Do you use a Fidget Spinner? You do? Are you insane or have you run out of body parts, paper clips or salamanders to play with when feeling anxious, frustrated or lonely? Perhaps you’re just too damned proud of your precious finger nails. If who, or what, ever came up with humans didn’t want finger nails to be bitten, he/she/it/them/Mattel wouldn’t have made them so damn soft and available.
Fidgeting is a part of life and those of us who count ourselves among the neurotic, introverted and impatient depend on personally disruptive behavior to attenuate our inner chaos.
I learned at an early age fidgeting is frowned upon. It came at the hands of my first grade teacher, Miss Silliman, at P.S. 186 (Castlewood School) in Queens, New York. Allow me to share two instances of her version of “behavior moderation” circa 1959, when teachers were still permitted to torture students in order to get them to draw straight chalk lines on the blackboard.
We were sitting in the old favorite “reading circle,” which was actually set up as a convenience for teachers to more easily choose targets for corporal punishment. The truth was, “Dick and Jane” was so freaking’ boring and I always hoped Spot the dog would take a dump on the school bus. I found myself losing interest in the dull narrative and skipped ahead to see if Dick ever knocked up Jane. You might think that’s quite a precocious thought for a first grader, but this was the big city and we kids knew things. I had flipped a couple of pages when “wham!” Miss Silliman’s veiny right paw whacked the book out of my hands sending crashing to the floor. “Edwaaaaarrrrrrd!” she yelled, making the sound not dissimilar to that of a porcupine pleasuring itself. “Yooouuuuu weeerrrrrrrrrrrre FIDGETING!!!!!!!! LEAVE THE CIRCLE!!!!!” I did, with pleasure, secretly smirking that I could now totally tune out of “Dick and Jane” with no further punishment. Just to piss her off, I kept the book in my lap over in my corner, and continued flipping the pages.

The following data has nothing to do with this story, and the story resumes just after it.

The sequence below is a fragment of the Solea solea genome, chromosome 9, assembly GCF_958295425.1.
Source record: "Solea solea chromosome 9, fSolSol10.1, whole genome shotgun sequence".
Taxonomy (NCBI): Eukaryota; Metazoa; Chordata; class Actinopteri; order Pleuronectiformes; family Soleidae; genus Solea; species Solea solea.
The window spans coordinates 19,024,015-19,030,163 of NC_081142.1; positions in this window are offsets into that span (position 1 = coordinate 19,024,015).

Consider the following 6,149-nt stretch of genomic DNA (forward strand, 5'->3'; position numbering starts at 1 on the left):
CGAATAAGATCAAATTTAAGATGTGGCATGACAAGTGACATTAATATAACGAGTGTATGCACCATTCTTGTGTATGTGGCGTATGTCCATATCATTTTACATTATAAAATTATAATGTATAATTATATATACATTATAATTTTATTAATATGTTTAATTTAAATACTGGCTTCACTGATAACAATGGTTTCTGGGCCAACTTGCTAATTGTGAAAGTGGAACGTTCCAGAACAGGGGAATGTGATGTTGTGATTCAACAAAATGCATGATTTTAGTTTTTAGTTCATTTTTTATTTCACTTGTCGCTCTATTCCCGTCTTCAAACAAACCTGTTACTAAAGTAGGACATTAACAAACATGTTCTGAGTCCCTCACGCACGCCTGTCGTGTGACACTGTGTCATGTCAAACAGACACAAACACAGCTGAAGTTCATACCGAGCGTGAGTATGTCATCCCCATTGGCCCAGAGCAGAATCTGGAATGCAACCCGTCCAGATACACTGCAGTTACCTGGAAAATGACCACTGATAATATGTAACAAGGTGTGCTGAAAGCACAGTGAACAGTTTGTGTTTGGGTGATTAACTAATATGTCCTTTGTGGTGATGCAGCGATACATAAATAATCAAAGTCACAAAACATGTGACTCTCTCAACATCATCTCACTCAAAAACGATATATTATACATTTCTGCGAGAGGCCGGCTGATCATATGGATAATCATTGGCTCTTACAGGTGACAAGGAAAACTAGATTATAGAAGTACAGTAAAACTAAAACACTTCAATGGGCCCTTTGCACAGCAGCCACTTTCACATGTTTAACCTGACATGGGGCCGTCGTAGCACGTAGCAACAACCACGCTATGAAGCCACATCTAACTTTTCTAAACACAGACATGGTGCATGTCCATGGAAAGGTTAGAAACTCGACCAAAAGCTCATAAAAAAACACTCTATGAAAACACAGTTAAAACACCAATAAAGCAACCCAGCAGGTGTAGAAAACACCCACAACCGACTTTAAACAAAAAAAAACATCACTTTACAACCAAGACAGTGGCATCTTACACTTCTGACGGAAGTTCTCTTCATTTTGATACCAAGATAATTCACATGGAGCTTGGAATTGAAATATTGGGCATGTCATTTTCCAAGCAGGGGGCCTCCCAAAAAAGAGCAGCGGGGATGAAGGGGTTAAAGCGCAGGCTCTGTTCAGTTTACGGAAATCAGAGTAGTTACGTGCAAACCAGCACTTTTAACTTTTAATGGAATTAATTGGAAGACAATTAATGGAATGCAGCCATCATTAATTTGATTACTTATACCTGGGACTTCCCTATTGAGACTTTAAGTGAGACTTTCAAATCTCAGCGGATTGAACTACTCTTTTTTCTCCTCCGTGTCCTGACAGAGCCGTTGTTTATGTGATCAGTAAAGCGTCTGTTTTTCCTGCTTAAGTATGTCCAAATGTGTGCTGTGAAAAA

Unfortunately, another devout fidgeter in the class, Bud Levy (not his real name..the real guy may still be in the workforce) thought I was lucky to be banned from the reading circle so he got up from his seat and started dancing the hora. Not only did this set off Miss Silliman again, it reminded her she was an old maid and that she would never have a wedding where guests danced the hora. She was also not Jewish. Taking a new tack, the wicked witch of Room 102 wordlessly walked over to Bud, picked him up by the scruff of his collar and placed him in the wastebasket, with the gentle admonition, “that should limit your fidgeting.” But Bud was devoted to the cause and also had zero control of his habit and proceeded to dance in the wastebasket, hopping all over the room making a racket as the aluminum pail repeatedly clunked on the floor. Defeated, but unbowed, Miss Silliman yanked Bud from the basket walked him to the classroom door, sent him into the hallway and closed the door leaving Bud free to fidget his way up and down the hallways of all three of P.S. 186’s floors. Poor Bud never heard the end of it because school kids are inherently cruel and since it was many years before cowards could hide behind social media we took great joy in hectoring him in person and relishing the instant feedback in the form of his major embarrassment and truly accomplished technique at flipping us off.
To this day I’m sort of a fidgety guy. I have little patience for boring meetings, self-important speakers who are full of crap, self-help books, or hockey games involving NHL teams from cities in the south and southwest U.S. that don’t actually have ice, or a winter.
No matter to what degree I fidget I would never buy something artificial to bite or spin or abuse. It would just end up in the wastebasket.